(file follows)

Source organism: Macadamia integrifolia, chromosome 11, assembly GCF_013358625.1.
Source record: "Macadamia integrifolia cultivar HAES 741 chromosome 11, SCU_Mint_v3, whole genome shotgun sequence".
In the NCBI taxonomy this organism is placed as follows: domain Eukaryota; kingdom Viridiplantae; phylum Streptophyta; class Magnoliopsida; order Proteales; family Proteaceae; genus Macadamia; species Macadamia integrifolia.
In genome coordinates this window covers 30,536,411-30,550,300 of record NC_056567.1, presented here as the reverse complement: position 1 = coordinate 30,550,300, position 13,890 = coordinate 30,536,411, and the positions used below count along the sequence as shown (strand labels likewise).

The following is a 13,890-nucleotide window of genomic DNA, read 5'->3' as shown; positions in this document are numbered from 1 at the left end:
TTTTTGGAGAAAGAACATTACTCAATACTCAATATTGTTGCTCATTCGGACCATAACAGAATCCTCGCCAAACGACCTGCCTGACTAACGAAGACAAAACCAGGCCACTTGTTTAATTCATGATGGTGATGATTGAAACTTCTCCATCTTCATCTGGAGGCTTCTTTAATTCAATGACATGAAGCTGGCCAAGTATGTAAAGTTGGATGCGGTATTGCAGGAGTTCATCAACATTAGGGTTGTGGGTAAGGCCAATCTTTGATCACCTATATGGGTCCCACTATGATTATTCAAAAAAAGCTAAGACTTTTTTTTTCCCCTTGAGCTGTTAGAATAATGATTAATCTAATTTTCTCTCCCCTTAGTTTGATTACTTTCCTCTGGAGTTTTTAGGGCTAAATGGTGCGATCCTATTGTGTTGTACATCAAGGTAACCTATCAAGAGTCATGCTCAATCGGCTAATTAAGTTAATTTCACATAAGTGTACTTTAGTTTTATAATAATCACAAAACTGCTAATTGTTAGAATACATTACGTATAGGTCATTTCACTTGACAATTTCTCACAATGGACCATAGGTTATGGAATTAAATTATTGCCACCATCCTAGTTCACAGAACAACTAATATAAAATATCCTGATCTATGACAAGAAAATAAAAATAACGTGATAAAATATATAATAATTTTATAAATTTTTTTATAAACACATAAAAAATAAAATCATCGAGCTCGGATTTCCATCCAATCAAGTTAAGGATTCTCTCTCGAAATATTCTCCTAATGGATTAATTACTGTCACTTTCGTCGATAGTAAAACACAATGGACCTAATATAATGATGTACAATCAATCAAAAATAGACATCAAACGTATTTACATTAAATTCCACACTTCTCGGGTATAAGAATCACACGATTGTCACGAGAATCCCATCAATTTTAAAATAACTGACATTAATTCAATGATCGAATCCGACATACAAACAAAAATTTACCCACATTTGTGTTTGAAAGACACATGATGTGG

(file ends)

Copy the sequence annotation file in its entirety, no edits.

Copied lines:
Source organism: Macadamia integrifolia, chromosome 11, assembly GCF_013358625.1.
Source record: "Macadamia integrifolia cultivar HAES 741 chromosome 11, SCU_Mint_v3, whole genome shotgun sequence".
In the NCBI taxonomy this organism is placed as follows: domain Eukaryota; kingdom Viridiplantae; phylum Streptophyta; class Magnoliopsida; order Proteales; family Proteaceae; genus Macadamia; species Macadamia integrifolia.
In genome coordinates this window covers 30,536,411-30,550,300 of record NC_056567.1, presented here as the reverse complement: position 1 = coordinate 30,550,300, position 13,890 = coordinate 30,536,411, and the positions used below count along the sequence as shown (strand labels likewise).

The following is a 13,890-nucleotide window of genomic DNA, read 5'->3' as shown; positions in this document are numbered from 1 at the left end:
TTTTTGGAGAAAGAACATTACTCAATACTCAATATTGTTGCTCATTCGGACCATAACAGAATCCTCGCCAAACGACCTGCCTGACTAACGAAGACAAAACCAGGCCACTTGTTTAATTCATGATGGTGATGATTGAAACTTCTCCATCTTCATCTGGAGGCTTCTTTAATTCAATGACATGAAGCTGGCCAAGTATGTAAAGTTGGATGCGGTATTGCAGGAGTTCATCAACATTAGGGTTGTGGGTAAGGCCAATCTTTGATCACCTATATGGGTCCCACTATGATTATTCAAAAAAAGCTAAGACTTTTTTTTTCCCCTTGAGCTGTTAGAATAATGATTAATCTAATTTTCTCTCCCCTTAGTTTGATTACTTTCCTCTGGAGTTTTTAGGGCTAAATGGTGCGATCCTATTGTGTTGTACATCAAGGTAACCTATCAAGAGTCATGCTCAATCGGCTAATTAAGTTAATTTCACATAAGTGTACTTTAGTTTTATAATAATCACAAAACTGCTAATTGTTAGAATACATTACGTATAGGTCATTTCACTTGACAATTTCTCACAATGGACCATAGGTTATGGAATTAAATTATTGCCACCATCCTAGTTCACAGAACAACTAATATAAAATATCCTGATCTATGACAAGAAAATAAAAATAACGTGATAAAATATATAATAATTTTATAAATTTTTTTATAAACACATAAAAAATAAAATCATCGAGCTCGGATTTCCATCCAATCAAGTTAAGGATTCTCTCTCGAAATATTCTCCTAATGGATTAATTACTGTCACTTTCGTCGATAGTAAAACACAATGGACCTAATATAATGATGTACAATCAATCAAAAATAGACATCAAACGTATTTACATTAAATTCCACACTTCTCGGGTATAAGAATCACACGATTGTCACGAGAATCCCATCAATTTTAAAATAACTGACATTAATTCAATGATCGAATCCGACATACAAACAAAAATTTACCCACATTTGTGTTTGAAAGACACATGATGTGG